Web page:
February 17, 2021, Emily had a yearly STD test that was cleared. But another test came back with readings of abnormal cells. Her tests and symptoms, Emily said, should have given her an early diagnosis of cancer. Everything was ignored by all Military healthcare providers at Eielson Air Force Base.
April 20, 2021, Emily was set to go to King Salmon, Alaska for training when she received a red cross message that her brother was in the hospital in critical condition. He had a near fatal accident that left him disfigured, and needed multiple surgeries. She immediately left for home to be by his hospital bedside. Emily was still sick during this time. She was able to be with him for a short time before returning back to duty. Her brother did eventually recover from his injuries but lost his right eye.
July 8, 2021, Emily reported to sick call, again. She still didn’t feel well, her health was deteriorating. Her Master Sergeant at the time pulled her from sick call to do a PT test that she failed. By this time, Emily describes excruciating pain radiating up through her body and vomiting blood.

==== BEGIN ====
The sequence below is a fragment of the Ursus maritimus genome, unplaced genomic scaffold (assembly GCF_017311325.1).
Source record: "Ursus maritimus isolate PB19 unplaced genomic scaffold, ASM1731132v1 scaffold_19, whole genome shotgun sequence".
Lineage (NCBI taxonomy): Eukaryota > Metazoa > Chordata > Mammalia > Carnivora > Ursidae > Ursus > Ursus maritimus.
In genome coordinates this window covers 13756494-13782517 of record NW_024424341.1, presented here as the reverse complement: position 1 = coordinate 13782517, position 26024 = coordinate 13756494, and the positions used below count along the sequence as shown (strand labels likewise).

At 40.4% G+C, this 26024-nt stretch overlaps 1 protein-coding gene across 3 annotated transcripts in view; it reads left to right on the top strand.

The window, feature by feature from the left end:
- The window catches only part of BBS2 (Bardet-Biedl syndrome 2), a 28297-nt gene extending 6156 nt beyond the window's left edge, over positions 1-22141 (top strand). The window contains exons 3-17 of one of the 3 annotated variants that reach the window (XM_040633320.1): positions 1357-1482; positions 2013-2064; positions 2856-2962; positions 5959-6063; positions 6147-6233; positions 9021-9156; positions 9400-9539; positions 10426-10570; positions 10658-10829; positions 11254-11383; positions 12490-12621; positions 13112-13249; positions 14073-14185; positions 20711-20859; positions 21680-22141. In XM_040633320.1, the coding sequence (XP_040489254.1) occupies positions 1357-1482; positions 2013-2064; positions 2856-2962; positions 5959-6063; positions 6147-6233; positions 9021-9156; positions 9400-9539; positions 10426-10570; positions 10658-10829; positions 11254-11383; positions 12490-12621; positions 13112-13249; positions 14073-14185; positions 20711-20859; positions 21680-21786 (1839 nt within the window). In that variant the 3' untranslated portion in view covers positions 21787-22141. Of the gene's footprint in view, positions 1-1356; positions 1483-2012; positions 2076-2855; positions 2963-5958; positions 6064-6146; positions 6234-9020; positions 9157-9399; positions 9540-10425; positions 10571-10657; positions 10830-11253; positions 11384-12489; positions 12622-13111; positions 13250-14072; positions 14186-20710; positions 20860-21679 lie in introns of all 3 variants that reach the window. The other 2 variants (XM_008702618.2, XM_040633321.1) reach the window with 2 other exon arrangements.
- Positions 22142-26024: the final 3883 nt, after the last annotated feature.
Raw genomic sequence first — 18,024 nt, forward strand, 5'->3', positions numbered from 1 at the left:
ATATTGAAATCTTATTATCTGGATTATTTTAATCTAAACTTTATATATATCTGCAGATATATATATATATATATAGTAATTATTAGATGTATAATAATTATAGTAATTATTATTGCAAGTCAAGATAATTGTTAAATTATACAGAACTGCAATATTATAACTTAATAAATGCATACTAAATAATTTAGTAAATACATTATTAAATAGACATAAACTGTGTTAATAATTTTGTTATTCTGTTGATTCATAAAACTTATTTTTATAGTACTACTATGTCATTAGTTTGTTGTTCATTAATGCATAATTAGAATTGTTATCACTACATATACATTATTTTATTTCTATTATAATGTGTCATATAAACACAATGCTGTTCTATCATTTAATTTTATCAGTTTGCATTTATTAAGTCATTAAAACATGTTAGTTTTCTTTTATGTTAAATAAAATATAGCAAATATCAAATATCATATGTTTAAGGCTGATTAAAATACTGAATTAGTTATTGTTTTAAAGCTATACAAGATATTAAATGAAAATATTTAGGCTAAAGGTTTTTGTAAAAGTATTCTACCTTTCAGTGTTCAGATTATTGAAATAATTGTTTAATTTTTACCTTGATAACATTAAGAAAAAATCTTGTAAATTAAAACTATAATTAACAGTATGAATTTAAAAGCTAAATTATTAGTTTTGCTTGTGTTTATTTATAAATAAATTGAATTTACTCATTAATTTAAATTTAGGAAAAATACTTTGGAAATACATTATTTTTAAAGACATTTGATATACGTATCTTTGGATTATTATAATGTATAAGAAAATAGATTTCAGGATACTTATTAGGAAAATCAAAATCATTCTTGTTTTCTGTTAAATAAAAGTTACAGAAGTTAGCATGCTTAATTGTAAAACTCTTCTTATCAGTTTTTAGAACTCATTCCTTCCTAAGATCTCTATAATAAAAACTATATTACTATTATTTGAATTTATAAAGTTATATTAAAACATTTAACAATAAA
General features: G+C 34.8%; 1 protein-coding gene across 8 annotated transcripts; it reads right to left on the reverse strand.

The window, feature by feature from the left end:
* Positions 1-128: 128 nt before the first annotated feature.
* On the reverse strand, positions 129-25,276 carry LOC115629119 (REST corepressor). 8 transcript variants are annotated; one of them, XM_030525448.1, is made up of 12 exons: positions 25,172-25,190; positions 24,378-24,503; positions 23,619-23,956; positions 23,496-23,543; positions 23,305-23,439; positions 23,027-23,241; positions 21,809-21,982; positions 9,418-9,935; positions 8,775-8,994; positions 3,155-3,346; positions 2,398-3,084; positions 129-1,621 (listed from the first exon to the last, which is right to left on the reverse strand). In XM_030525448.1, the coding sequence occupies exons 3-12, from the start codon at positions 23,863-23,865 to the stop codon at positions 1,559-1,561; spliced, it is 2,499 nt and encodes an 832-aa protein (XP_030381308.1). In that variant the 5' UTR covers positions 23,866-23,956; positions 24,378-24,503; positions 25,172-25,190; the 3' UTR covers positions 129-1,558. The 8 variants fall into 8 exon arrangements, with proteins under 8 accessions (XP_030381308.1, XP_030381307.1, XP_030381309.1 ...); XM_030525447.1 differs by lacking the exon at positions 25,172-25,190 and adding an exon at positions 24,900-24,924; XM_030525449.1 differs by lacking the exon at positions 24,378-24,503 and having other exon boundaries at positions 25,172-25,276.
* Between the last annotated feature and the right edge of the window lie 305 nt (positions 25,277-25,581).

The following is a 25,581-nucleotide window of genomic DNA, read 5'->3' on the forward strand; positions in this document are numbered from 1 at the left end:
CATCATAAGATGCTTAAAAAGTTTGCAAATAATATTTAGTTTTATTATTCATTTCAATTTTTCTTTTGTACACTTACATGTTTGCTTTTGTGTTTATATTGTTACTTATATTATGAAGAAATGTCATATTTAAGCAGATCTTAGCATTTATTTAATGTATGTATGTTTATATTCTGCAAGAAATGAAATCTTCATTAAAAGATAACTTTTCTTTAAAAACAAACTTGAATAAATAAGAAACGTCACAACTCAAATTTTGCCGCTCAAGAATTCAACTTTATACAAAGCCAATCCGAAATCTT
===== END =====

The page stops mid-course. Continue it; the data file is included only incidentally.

July 9, 2021, Emily reports to sick call, again. She was barely able to function and was in extreme pain. Dr Patell noticed Emily’s abdomen was “distended”. Five months after her symptoms first started, the Doctor finally orders a CT scan. She went to Bassett Army Hospital in Fort Wainwright, Alaska. After the scan, she was told to wait because something “wasn’t right”. After waiting two hours, Dr Sheridan told Emily that she had a 10lb tumor growing off her left ovary and was possibly cancer. Emily was still trying to process what happened to her brother.
July 20, 2021, Emily is at Alaska Regional Care Center in Anchorage, Alaska awaiting surgery to remove the tumor. On July 18, her pathology revealed a failing liver and she shouldn’t have had surgery. The Doctors still operated on Emily, further endangering her life. They removed her left ovary, fallopian tube, and appendix.
August 23, 2021, Emily received her Staff Sergeant rank, but the rank was revoked due to her getting out of the Military. Emily held onto her Staff Sergeant rank certificate with pride.
Following surgery, Emily was given chemotherapy to help remove any more tumors. She was told she recovered from cancer, and the tumors were removed.